Q: You say machine learning is far more sensitive to that accuracy, but do you have any visibility on what that relationship looks like?  

A: It's not a linear relationship. It's a function of complexity. A small incremental improvement in transcription accuracy will give you a large incremental improvement in machine learning detection accuracy. Again, depending on the sophistication of the model, that will be more leverage or less leverage.  

Q: Speechmatics has a wide range of diverse voices within the training corpora that go into our models. Have you experienced - in the last five/ten years - the importance of having a more diverse and inclusive voice model?  

 A: We support multinational corporations that send voice traffic to call centers all throughout the world. We've always had to deal with a range of voices, accents, and languages. As speech recognition becomes more mainstream and we start seeing it applied in different places, we're seeing more and more businesses worried about the potential disparate impacts of transcription accuracy differences when analyzing what we'll call less “typical voices”.  

Q: In terms of the future of speech and speech recognition within the contact center, what does that look like? Where do you see it evolving over the next few years?  

A: There's more and more prevalent use of speech analytics technology in the contact center space.  

This was probably triggered by what's referred to as ‘The Great Resignation’. This heightened focus on employees and the ability for an employee to leave the business and be left in a difficult position. I find that contact center customers are taking one of two quite opposite paths in dealing with that.  

1. Using Speech Analytics as a Benefit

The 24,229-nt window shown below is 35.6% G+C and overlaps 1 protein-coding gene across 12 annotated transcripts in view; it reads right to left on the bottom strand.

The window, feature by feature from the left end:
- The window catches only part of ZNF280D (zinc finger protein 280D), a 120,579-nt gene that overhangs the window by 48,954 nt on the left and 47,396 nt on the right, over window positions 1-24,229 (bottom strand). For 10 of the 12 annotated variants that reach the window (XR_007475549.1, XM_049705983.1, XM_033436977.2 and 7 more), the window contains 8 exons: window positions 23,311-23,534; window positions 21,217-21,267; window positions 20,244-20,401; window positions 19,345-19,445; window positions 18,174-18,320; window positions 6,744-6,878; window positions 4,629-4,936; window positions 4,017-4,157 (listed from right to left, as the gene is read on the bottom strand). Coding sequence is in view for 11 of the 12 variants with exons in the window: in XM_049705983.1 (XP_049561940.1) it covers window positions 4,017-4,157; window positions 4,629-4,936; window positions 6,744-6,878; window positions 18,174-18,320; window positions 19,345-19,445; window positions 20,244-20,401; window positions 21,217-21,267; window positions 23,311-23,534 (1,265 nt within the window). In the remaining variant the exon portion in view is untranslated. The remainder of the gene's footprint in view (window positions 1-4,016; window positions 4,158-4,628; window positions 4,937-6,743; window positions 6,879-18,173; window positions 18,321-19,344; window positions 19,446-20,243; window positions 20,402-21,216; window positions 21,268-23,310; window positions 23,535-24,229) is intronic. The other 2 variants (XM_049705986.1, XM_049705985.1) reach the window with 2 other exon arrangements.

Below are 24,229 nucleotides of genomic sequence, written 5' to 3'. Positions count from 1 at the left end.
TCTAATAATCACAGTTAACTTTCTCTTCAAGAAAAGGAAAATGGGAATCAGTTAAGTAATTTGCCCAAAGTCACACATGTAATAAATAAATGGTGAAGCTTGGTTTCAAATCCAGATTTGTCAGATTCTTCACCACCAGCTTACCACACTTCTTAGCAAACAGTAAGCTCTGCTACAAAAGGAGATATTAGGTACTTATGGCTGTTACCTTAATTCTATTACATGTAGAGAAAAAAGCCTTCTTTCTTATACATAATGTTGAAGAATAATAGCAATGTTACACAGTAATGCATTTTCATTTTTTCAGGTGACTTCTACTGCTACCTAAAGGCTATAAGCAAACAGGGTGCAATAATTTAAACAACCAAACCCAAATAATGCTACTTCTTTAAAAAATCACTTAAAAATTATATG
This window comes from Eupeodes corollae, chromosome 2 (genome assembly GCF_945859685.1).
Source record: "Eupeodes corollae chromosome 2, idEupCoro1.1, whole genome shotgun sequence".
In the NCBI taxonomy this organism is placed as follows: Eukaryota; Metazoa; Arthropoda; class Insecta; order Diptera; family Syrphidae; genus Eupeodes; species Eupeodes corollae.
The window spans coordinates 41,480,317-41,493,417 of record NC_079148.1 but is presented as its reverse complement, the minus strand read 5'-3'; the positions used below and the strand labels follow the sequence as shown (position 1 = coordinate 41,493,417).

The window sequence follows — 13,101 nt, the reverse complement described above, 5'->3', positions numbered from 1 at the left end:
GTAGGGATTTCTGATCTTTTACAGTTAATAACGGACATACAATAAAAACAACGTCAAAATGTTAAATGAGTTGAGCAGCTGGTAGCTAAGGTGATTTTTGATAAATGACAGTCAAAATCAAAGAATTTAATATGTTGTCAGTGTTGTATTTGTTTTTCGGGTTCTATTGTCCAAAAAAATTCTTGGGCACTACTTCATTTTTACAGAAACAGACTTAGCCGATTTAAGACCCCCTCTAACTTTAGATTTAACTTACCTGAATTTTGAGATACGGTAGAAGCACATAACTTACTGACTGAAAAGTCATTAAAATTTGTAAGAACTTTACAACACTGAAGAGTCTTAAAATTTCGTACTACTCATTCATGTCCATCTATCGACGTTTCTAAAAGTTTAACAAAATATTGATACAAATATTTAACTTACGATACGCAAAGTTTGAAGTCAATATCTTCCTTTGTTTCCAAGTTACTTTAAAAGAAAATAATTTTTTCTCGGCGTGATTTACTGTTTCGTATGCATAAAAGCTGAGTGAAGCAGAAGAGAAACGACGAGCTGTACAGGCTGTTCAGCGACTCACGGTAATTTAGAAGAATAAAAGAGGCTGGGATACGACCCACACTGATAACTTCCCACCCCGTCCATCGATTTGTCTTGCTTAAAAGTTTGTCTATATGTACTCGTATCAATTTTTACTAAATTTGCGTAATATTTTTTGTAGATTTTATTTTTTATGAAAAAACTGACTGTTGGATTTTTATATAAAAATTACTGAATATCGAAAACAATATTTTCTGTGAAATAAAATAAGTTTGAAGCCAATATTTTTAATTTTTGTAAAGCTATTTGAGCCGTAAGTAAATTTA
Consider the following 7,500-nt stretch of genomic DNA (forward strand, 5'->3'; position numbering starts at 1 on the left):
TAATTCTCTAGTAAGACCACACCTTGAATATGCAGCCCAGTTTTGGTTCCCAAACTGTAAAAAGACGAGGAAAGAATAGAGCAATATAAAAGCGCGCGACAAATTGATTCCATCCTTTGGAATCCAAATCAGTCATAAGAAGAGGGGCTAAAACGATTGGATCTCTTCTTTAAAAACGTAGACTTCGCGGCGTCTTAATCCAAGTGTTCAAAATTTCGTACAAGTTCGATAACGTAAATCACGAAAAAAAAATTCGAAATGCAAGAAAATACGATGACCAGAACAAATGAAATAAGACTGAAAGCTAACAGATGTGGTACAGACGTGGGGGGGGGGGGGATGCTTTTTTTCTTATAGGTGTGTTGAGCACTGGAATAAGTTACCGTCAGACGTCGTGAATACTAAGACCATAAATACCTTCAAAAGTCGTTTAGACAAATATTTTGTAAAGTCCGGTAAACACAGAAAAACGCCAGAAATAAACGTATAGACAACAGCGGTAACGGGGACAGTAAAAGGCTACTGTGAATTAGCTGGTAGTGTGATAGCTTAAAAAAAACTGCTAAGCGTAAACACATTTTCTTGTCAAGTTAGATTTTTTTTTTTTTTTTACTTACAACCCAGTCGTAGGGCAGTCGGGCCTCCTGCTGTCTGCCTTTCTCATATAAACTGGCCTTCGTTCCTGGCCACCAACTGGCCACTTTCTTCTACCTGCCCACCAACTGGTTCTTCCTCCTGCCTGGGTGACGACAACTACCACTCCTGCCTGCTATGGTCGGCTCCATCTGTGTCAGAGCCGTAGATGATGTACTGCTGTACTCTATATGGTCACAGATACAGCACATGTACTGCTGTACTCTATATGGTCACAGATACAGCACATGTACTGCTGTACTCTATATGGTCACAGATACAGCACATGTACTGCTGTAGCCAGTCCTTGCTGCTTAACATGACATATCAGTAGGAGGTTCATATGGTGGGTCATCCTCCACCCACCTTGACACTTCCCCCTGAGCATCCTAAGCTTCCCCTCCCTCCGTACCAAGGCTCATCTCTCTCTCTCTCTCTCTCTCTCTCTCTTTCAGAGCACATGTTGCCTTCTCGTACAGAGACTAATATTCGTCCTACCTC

Leverage speech analytics to enhance employee experience by focusing on both customer and employee interactions. Utilize conversational analytics to identify and support employees who may be facing challenges, offering coaching and improvements to enhance their job satisfaction and retention. This is the approach Prosodica uses, measuring what is occurring and how to best support humans. 

2. Automate Employees  

This approach uses speech recognition to fully automate interactions and assumes the employees are a volatile asset, automating them out of the business.  

Q: What does a more remote workforce mean for customers? Should contact centers be remote ready?  

A: COVID-19 drove almost an instantaneous transition to remote contact centers. To answer your question, literally, contact centers should be remote-ready. That is the new way of the world, the hybrid workforce. You have to be able to support both.  

Although, what readiness means is not what people originally anticipated, which was being able to land a call in somebody's home.  

Readiness is being able to support a call in an agent's home. Support in that phrase means measure it, manage it, coach it, and do all the things that you could have done face to face.  

Book a meeting today with a Contact Center Solutions specialist and we’ll give you the tools you need to differentiate your Contact Center Solutions in market and help you deliver on constantly evolving customer expectations.

This article is an edited and abridged version of a LinkedIn Live conversation. You can watch the full video below.